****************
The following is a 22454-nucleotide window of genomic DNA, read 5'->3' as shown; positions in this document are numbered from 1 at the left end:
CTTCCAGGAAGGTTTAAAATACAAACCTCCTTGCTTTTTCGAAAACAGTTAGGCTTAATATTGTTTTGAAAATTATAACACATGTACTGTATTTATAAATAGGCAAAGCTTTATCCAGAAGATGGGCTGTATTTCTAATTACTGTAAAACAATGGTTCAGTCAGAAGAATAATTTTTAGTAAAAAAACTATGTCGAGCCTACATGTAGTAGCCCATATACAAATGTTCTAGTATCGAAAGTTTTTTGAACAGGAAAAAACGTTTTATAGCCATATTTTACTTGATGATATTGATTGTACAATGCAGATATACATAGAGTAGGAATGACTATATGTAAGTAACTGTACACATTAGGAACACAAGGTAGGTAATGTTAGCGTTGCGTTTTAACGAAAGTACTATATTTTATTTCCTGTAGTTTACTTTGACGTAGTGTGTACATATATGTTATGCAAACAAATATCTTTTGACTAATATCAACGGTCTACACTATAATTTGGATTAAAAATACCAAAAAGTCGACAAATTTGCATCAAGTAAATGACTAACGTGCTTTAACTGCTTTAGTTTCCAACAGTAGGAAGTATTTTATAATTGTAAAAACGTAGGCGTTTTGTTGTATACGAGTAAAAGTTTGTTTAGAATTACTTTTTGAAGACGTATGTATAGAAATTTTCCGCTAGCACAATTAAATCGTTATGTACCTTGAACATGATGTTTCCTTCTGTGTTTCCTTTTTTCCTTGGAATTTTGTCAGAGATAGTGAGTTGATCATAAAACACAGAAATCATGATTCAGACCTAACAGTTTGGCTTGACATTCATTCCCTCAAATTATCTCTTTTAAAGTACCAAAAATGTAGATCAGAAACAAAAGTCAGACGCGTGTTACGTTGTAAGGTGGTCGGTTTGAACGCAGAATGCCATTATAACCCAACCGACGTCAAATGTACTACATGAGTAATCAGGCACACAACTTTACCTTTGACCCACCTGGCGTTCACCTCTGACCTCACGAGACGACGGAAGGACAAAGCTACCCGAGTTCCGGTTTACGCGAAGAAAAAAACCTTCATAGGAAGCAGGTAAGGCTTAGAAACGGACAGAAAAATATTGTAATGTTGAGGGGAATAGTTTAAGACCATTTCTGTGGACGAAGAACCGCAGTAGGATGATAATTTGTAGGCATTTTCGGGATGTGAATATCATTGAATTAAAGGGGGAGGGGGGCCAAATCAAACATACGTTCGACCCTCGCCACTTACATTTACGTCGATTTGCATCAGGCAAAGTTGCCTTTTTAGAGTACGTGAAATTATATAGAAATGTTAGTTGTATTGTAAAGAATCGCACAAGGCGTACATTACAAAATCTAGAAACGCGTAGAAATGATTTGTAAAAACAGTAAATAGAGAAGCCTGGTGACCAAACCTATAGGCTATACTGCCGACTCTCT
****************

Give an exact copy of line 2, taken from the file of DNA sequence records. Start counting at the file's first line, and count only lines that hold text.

CTTCCAGGAAGGTTTAAAATACAAACCTCCTTGCTTTTTCGAAAACAGTTAGGCTTAATATTGTTTTGAAAATTATAACACATGTACTGTATTTATAAATAGGCAAAGCTTTATCCAGAAGATGGGCTGTATTTCTAATTACTGTAAAACAATGGTTCAGTCAGAAGAATAATTTTTAGTAAAAAAACTATGTCGAGCCTACATGTAGTAGCCCATATACAAATGTTCTAGTATCGAAAGTTTTTTGAACAGGAAAAAACGTTTTATAGCCATATTTTACTTGATGATATTGATTGTACAATGCAGATATACATAGAGTAGGAATGACTATATGTAAGTAACTGTACACATTAGGAACACAAGGTAGGTAATGTTAGCGTTGCGTTTTAACGAAAGTACTATATTTTATTTCCTGTAGTTTACTTTGACGTAGTGTGTACATATATGTTATGCAAACAAATATCTTTTGACTAATATCAACGGTCTACACTATAATTTGGATTAAAAATACCAAAAAGTCGACAAATTTGCATCAAGTAAATGACTAACGTGCTTTAACTGCTTTAGTTTCCAACAGTAGGAAGTATTTTATAATTGTAAAAACGTAGGCGTTTTGTTGTATACGAGTAAAAGTTTGTTTAGAATTACTTTTTGAAGACGTATGTATAGAAATTTTCCGCTAGCACAATTAAATCGTTATGTACCTTGAACATGATGTTTCCTTCTGTGTTTCCTTTTTTCCTTGGAATTTTGTCAGAGATAGTGAGTTGATCATAAAACACAGAAATCATGATTCAGACCTAACAGTTTGGCTTGACATTCATTCCCTCAAATTATCTCTTTTAAAGTACCAAAAATGTAGATCAGAAACAAAAGTCAGACGCGTGTTACGTTGTAAGGTGGTCGGTTTGAACGCAGAATGCCATTATAACCCAACCGACGTCAAATGTACTACATGAGTAATCAGGCACACAACTTTACCTTTGACCCACCTGGCGTTCACCTCTGACCTCACGAGACGACGGAAGGACAAAGCTACCCGAGTTCCGGTTTACGCGAAGAAAAAAACCTTCATAGGAAGCAGGTAAGGCTTAGAAACGGACAGAAAAATATTGTAATGTTGAGGGGAATAGTTTAAGACCATTTCTGTGGACGAAGAACCGCAGTAGGATGATAATTTGTAGGCATTTTCGGGATGTGAATATCATTGAATTAAAGGGGGAGGGGGGCCAAATCAAACATACGTTCGACCCTCGCCACTTACATTTACGTCGATTTGCATCAGGCAAAGTTGCCTTTTTAGAGTACGTGAAATTATATAGAAATGTTAGTTGTATTGTAAAGAATCGCACAAGGCGTACATTACAAAATCTAGAAACGCGTAGAAATGATTTGTAAAAACAGTAAATAGAGAAGCCTGGTGACCAAACCTATAGGCTATACTGCCGACTCTCT